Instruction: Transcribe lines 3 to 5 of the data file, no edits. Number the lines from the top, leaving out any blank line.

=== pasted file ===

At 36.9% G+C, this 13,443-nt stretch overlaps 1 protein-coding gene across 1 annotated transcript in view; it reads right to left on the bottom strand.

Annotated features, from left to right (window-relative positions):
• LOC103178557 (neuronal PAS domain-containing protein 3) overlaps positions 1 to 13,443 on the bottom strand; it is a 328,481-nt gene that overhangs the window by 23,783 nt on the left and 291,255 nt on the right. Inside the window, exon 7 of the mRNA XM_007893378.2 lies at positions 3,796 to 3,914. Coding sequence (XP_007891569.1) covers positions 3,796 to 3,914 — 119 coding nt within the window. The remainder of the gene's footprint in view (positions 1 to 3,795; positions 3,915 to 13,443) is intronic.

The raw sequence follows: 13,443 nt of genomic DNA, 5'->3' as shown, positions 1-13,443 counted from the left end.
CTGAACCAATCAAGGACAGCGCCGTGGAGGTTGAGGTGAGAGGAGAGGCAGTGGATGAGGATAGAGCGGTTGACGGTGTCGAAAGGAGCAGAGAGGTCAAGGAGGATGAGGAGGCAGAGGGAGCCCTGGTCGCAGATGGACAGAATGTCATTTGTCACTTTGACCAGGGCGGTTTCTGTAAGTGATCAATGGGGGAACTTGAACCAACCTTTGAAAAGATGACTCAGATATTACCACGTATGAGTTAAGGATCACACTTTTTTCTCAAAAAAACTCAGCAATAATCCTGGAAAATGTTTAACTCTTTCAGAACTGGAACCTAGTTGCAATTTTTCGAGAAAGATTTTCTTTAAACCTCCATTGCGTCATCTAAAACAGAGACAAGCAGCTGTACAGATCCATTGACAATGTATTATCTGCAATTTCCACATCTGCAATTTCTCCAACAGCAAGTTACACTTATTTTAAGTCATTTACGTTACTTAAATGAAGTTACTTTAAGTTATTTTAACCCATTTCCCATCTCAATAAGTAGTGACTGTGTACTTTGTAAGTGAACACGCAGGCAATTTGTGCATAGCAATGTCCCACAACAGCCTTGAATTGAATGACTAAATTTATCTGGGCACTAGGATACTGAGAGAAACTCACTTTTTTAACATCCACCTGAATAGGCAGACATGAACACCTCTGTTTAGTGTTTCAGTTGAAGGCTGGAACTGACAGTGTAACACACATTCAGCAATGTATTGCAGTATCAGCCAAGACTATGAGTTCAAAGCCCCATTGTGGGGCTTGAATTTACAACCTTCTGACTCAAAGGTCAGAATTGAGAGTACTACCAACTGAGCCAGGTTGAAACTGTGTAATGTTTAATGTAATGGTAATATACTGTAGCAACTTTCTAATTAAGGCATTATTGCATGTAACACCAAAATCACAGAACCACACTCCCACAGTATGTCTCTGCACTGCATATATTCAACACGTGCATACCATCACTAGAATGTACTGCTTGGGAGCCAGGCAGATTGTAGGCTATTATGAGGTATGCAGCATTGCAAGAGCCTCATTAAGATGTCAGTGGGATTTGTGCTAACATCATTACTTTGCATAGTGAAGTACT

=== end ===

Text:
• LOC103178557 (neuronal PAS domain-containing protein 3) overlaps positions 1 to 13,443 on the bottom strand; it is a 328,481-nt gene that overhangs the window by 23,783 nt on the left and 291,255 nt on the right. Inside the window, exon 7 of the mRNA XM_007893378.2 lies at positions 3,796 to 3,914. Coding sequence (XP_007891569.1) covers positions 3,796 to 3,914 — 119 coding nt within the window. The remainder of the gene's footprint in view (positions 1 to 3,795; positions 3,915 to 13,443) is intronic.

The raw sequence follows: 13,443 nt of genomic DNA, 5'->3' as shown, positions 1-13,443 counted from the left end.
CTGAACCAATCAAGGACAGCGCCGTGGAGGTTGAGGTGAGAGGAGAGGCAGTGGATGAGGATAGAGCGGTTGACGGTGTCGAAAGGAGCAGAGAGGTCAAGGAGGATGAGGAGGCAGAGGGAGCCCTGGTCGCAGATGGACAGAATGTCATTTGTCACTTTGACCAGGGCGGTTTCTGTAAGTGATCAATGGGGGAACTTGAACCAACCTTTGAAAAGATGACTCAGATATTACCACGTATGAGTTAAGGATCACACTTTTTTCTCAAAAAAACTCAGCAATAATCCTGGAAAATGTTTAACTCTTTCAGAACTGGAACCTAGTTGCAATTTTTCGAGAAAGATTTTCTTTAAACCTCCATTGCGTCATCTAAAACAGAGACAAGCAGCTGTACAGATCCATTGACAATGTATTATCTGCAATTTCCACATCTGCAATTTCTCCAACAGCAAGTTACACTTATTTTAAGTCATTTACGTTACTTAAATGAAGTTACTTTAAGTTATTTTAACCCATTTCCCATCTCAATAAGTAGTGACTGTGTACTTTGTAAGTGAACACGCAGGCAATTTGTGCATAGCAATGTCCCACAACAGCCTTGAATTGAATGACTAAATTTATCTGGGCACTAGGATACTGAGAGAAACTCACTTTTTTAACATCCACCTGAATAGGCAGACATGAACACCTCTGTTTAGTGTTTCAGTTGAAGGCTGGAACTGACAGTGTAACACACATTCAGCAATGTATTGCAGTATCAGCCAAGACTATGAGTTCAAAGCCCCATTGTGGGGCTTGAATTTACAACCTTCTGACTCAAAGGTCAGAATTGAGAGTACTACCAACTGAGCCAGGTTGAAACTGTGTAATGTTTAATGTAATGGTAATATACTGTAGCAACTTTCTAATTAAGGCATTATTGCATGTAACACCAAAATCACAGAACCACACTCCCACAGTATGTCTCTGCACTGCATATATTCAACACGTGCATACCATCACTAGAATGTACTGCTTGGGAGCCAGGCAGATTGTAGGCTATTATGAGGTATGCAGCATTGCAAGAGCCTCATTAAGATGTCAGTGGGATTTGTGCTAACATCATTACTTTGCATAGTGAAGTACT